I research energy policy stability in New Zealand. I’m nearing the end of my PhD and after being so highly focused on one small area, I wanted to use this blog to instead talk about what I see as the much larger context my research sits in. In this, I don’t think I’m saying anything particularly novel but want to bring together a variety of thoughts.
Energy policy stability in New Zealand is a very small component of a much larger challenge we face around energy and climate. However, I don’t see global climate change as being the sole problem of its type. We have a basket of wicked problems that are major global issues – yes energy and climate, but also water security, food security, biodiversity loss, issues of equity and equality, human development, as well as more traditional issues of conflict, aggression, and security, to mention only a few. These types of problems are difficult to deal with, have high stakes, and challenge us across a variety of scales both temporal and geographic.
However, in contrast to this basket of problems, academics and thinkers have developed understandings of how the world is now different to our previous conceptions. For what I’m discussing here I’ll mention two broad categories of understandings. First – those that mean the Earth is limited in vital ways, ideas and concepts such as the Limits to Growth, Planetary Boundaries, or the Full World. Second – we have understandings that humanity is now a non-negligible or indeed a significant driver in the world, that we do have an impact, the ideas of the Anthropocene. In simplest terms, these two taken together mean humanity is now large compared to the world that sustains us, therefore we should consider what we do carefully.
In politics we talk about a variety of factors that are perceived to constrain ability to act: capacity, newsworthiness, policy windows, fullness of agendas, political capital; other disciplines will have their own language and own factors considered to be constraints. I believe these ideas are the third group of understandings that are key to our new world view. It’s here that I’ll borrow from the fiction writer Kim Stanley Robinson, who uses the term Accelerando to frame growing change in society. In music, an accelerando is an increase in time, an accelerating tempo. In terms of constraints, governance, and decision making the Anthropocene is an Accelerando. As we learn more, as we face greater demographic pressure, as we identify new problems and issues, the tempo increases. The Accelerando to me represents the challenge of governance in the Anthropocene; we must concurrently deal with multiple problems, at multiple scales, at increasing pace and urgency.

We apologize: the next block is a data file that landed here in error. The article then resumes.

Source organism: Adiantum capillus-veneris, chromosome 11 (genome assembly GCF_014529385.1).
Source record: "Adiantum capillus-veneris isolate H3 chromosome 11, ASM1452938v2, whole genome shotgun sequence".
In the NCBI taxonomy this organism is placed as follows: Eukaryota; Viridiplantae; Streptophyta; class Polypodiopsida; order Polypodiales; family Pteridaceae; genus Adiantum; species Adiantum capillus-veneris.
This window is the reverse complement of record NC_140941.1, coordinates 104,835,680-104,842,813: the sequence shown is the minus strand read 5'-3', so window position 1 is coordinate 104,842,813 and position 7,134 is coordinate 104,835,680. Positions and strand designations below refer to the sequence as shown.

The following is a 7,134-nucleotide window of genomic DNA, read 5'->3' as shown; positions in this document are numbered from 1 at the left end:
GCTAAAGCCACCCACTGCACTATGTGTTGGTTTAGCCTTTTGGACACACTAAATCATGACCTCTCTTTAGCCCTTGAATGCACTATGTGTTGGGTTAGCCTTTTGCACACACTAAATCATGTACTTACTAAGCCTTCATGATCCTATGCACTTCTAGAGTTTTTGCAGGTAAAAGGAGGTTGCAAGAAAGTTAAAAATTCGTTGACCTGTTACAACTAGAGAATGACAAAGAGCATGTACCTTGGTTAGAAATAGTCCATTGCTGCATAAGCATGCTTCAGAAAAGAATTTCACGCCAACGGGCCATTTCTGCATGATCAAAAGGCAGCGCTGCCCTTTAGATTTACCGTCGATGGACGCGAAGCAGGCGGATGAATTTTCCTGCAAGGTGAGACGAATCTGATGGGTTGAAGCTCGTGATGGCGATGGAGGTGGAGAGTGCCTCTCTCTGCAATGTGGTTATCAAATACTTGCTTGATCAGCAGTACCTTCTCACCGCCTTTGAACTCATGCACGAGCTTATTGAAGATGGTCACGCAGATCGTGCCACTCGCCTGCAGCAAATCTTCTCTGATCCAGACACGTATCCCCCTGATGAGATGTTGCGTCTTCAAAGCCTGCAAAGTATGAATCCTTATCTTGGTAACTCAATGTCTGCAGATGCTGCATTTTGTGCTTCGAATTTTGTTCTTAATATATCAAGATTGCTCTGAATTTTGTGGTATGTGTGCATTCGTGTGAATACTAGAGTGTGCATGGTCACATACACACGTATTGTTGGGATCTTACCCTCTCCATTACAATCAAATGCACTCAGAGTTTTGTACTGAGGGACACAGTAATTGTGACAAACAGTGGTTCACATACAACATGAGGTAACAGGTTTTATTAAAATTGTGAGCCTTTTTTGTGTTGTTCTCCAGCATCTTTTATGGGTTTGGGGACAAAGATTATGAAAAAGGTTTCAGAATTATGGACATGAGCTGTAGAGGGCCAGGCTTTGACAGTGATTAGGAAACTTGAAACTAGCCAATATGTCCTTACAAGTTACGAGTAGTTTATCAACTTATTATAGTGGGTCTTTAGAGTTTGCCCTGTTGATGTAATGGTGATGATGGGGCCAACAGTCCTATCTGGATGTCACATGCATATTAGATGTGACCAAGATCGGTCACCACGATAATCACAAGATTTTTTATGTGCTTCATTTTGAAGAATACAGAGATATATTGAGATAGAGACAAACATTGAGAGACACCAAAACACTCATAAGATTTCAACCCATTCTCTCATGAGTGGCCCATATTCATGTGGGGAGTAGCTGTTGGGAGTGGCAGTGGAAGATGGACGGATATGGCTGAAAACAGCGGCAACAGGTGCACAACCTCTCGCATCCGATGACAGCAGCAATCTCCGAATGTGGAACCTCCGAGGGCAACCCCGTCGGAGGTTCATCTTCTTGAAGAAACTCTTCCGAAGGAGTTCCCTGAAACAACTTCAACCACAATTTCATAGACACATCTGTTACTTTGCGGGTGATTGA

The first two groups of understandings paint a view of the world itself and humanity’s role in it that’s different than what was entrenched previously. The third group of understandings mean in addition to this, as we realise it and perhaps attempt to do things differently, our traditional approaches to making decisions and governing are placed under stress. Current worldviews may appear to be giants; at times monolithic, possessing tremendous power and terrible inertia. Well we often hear the phrase ‘there’s no silver bullet’ in energy and climate. That is ok. It isn’t how you beat a giant anyway – instead you rope them down at every point you can with everything you can, like the Lilliputians and Gulliver. If we want our society to respond to the Anthropocene constructively, if we want to change business-as-usual from usual to present to past, I believe this is what we’ve got to do. Many groups, people, and trends already act in ways that further this – environmental civil society groups and political parties, calls for better evidence based policy making, a greater emphasis on science communication and academic engagement to mention only a few. In politics there are approaches from tweaking current systems to new styles of democracy and governance. To me, understanding pathways to action – politics, civil society, business – increases our capability to put meaningful ropes on the giant. This is why I research energy policy making. In society responding to the Anthropocene and changing from business-as-present, I do genuinely think some good things are happening. However, the Accelerando presses us, and we have to go faster, faster, faster.
Todd has a background in Energy Management and Politics (BAppSc(Hons) and BA(Hons), University of Otago). He is a PhD Candidate at the University of Otago, supervised between the Centre for Sustainability and Department of Politics.
He is a recipient of the Todd Foundation Postgraduate Scholarship.